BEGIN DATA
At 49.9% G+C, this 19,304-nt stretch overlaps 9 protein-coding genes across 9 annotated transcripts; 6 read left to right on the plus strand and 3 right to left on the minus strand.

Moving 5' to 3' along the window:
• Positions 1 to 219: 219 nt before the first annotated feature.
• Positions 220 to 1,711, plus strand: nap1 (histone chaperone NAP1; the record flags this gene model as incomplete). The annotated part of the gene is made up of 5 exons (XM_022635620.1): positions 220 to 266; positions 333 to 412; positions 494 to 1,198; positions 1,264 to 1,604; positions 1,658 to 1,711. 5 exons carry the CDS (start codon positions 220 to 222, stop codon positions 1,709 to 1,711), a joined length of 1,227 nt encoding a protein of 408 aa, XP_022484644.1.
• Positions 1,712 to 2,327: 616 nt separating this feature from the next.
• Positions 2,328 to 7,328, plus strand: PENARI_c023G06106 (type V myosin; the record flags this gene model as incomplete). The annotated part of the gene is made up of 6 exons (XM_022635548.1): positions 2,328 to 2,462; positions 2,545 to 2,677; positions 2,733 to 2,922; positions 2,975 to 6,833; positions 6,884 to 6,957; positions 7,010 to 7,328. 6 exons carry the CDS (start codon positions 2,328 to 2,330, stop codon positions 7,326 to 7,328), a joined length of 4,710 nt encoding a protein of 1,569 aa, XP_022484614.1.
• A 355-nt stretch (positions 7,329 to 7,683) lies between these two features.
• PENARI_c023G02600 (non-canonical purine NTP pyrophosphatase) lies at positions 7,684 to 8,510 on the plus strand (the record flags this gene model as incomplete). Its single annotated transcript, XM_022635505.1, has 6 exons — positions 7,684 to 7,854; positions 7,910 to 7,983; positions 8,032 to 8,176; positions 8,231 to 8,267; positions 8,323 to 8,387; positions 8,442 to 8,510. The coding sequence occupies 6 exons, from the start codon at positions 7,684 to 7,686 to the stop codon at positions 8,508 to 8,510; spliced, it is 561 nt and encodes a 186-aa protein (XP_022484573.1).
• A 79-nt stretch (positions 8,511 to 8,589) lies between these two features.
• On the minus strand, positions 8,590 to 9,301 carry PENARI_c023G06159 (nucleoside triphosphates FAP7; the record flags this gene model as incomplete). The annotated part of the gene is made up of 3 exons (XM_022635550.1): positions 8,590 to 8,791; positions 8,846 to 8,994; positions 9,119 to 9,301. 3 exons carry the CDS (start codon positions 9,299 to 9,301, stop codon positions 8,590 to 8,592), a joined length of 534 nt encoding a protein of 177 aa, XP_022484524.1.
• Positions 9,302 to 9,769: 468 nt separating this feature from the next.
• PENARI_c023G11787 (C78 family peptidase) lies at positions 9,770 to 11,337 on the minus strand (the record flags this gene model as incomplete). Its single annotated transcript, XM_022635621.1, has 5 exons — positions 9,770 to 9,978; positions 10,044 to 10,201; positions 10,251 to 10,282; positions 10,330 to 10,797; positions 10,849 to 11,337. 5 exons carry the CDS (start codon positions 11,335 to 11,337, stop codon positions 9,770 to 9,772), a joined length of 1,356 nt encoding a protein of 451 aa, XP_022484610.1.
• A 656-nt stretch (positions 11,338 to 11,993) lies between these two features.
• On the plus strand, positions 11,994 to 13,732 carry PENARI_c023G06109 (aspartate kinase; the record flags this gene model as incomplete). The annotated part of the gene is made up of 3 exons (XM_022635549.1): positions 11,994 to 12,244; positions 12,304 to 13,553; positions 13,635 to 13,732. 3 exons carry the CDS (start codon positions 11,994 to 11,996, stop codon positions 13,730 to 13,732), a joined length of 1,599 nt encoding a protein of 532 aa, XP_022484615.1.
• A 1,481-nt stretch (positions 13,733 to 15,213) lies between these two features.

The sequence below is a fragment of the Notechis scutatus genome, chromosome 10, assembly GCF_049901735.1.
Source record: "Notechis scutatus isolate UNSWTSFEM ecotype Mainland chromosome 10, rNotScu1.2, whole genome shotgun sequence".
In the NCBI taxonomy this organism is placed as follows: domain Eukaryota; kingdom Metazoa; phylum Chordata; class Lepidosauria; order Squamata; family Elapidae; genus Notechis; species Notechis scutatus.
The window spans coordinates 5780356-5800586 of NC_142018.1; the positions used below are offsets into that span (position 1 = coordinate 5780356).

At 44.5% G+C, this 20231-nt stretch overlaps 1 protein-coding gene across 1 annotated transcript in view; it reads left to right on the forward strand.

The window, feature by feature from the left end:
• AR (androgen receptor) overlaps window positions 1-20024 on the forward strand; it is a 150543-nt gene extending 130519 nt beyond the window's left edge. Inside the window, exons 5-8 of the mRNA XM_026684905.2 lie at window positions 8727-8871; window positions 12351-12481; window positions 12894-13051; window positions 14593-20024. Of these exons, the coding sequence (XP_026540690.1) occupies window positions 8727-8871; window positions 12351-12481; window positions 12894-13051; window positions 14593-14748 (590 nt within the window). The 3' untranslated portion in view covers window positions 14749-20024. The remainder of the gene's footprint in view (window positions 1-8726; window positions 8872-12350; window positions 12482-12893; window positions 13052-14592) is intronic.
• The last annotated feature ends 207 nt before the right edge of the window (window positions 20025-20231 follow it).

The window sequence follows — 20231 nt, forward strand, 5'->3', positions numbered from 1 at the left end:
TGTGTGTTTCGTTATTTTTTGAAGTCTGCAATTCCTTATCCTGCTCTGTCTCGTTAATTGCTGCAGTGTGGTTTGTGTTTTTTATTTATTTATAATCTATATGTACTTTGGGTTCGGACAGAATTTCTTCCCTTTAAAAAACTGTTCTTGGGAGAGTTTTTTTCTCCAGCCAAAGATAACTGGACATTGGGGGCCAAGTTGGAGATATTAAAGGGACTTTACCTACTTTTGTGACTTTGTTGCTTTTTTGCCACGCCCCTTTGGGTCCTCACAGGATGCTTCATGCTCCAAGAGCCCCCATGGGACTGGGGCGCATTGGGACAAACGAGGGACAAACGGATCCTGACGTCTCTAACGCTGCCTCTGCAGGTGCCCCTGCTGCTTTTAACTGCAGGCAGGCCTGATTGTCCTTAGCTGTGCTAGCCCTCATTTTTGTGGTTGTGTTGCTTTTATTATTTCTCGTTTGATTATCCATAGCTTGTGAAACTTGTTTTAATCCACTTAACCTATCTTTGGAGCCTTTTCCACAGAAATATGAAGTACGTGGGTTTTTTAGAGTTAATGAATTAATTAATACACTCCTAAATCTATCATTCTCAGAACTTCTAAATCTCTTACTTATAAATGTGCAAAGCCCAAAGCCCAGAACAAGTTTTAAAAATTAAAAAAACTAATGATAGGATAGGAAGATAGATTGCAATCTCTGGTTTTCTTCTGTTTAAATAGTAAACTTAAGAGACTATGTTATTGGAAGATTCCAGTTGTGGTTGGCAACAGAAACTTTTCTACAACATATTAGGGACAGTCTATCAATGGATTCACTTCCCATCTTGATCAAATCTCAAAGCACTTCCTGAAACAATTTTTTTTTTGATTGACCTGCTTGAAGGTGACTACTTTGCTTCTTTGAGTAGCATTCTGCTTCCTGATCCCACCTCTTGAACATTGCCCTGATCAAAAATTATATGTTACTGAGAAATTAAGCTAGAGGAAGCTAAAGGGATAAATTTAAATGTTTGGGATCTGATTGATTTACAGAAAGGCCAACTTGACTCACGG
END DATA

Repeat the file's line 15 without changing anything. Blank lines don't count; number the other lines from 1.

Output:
• A 1,481-nt stretch (positions 13,733 to 15,213) lies between these two features.